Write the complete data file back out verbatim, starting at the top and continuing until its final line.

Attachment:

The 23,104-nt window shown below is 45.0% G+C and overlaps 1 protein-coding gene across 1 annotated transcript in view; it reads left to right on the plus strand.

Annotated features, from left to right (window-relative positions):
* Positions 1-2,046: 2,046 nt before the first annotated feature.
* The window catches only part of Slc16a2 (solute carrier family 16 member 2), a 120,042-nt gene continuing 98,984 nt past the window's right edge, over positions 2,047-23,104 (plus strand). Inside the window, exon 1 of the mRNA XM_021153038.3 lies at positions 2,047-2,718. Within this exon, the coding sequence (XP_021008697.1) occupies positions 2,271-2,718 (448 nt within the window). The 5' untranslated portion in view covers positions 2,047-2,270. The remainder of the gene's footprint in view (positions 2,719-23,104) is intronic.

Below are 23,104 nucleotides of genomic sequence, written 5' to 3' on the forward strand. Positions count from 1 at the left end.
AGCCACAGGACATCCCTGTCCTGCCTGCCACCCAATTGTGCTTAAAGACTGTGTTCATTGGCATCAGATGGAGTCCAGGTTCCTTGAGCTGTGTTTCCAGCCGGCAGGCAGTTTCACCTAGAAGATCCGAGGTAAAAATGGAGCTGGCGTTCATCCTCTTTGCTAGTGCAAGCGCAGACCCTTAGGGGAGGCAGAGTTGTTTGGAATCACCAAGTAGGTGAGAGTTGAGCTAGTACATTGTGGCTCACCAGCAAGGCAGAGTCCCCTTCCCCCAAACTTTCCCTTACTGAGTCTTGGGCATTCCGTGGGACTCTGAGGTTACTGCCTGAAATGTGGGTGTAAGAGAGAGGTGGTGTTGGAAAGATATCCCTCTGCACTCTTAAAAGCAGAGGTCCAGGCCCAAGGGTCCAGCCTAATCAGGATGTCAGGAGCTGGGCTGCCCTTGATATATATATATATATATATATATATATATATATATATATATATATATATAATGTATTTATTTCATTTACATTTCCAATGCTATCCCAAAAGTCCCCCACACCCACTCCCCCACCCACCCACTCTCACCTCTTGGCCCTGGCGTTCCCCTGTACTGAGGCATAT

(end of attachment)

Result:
The 23,104-nt window shown below is 45.0% G+C and overlaps 1 protein-coding gene across 1 annotated transcript in view; it reads left to right on the plus strand.

Annotated features, from left to right (window-relative positions):
* Positions 1-2,046: 2,046 nt before the first annotated feature.
* The window catches only part of Slc16a2 (solute carrier family 16 member 2), a 120,042-nt gene continuing 98,984 nt past the window's right edge, over positions 2,047-23,104 (plus strand). Inside the window, exon 1 of the mRNA XM_021153038.3 lies at positions 2,047-2,718. Within this exon, the coding sequence (XP_021008697.1) occupies positions 2,271-2,718 (448 nt within the window). The 5' untranslated portion in view covers positions 2,047-2,270. The remainder of the gene's footprint in view (positions 2,719-23,104) is intronic.

Below are 23,104 nucleotides of genomic sequence, written 5' to 3' on the forward strand. Positions count from 1 at the left end.
AGCCACAGGACATCCCTGTCCTGCCTGCCACCCAATTGTGCTTAAAGACTGTGTTCATTGGCATCAGATGGAGTCCAGGTTCCTTGAGCTGTGTTTCCAGCCGGCAGGCAGTTTCACCTAGAAGATCCGAGGTAAAAATGGAGCTGGCGTTCATCCTCTTTGCTAGTGCAAGCGCAGACCCTTAGGGGAGGCAGAGTTGTTTGGAATCACCAAGTAGGTGAGAGTTGAGCTAGTACATTGTGGCTCACCAGCAAGGCAGAGTCCCCTTCCCCCAAACTTTCCCTTACTGAGTCTTGGGCATTCCGTGGGACTCTGAGGTTACTGCCTGAAATGTGGGTGTAAGAGAGAGGTGGTGTTGGAAAGATATCCCTCTGCACTCTTAAAAGCAGAGGTCCAGGCCCAAGGGTCCAGCCTAATCAGGATGTCAGGAGCTGGGCTGCCCTTGATATATATATATATATATATATATATATATATATATATATATATATATATAATGTATTTATTTCATTTACATTTCCAATGCTATCCCAAAAGTCCCCCACACCCACTCCCCCACCCACCCACTCTCACCTCTTGGCCCTGGCGTTCCCCTGTACTGAGGCATAT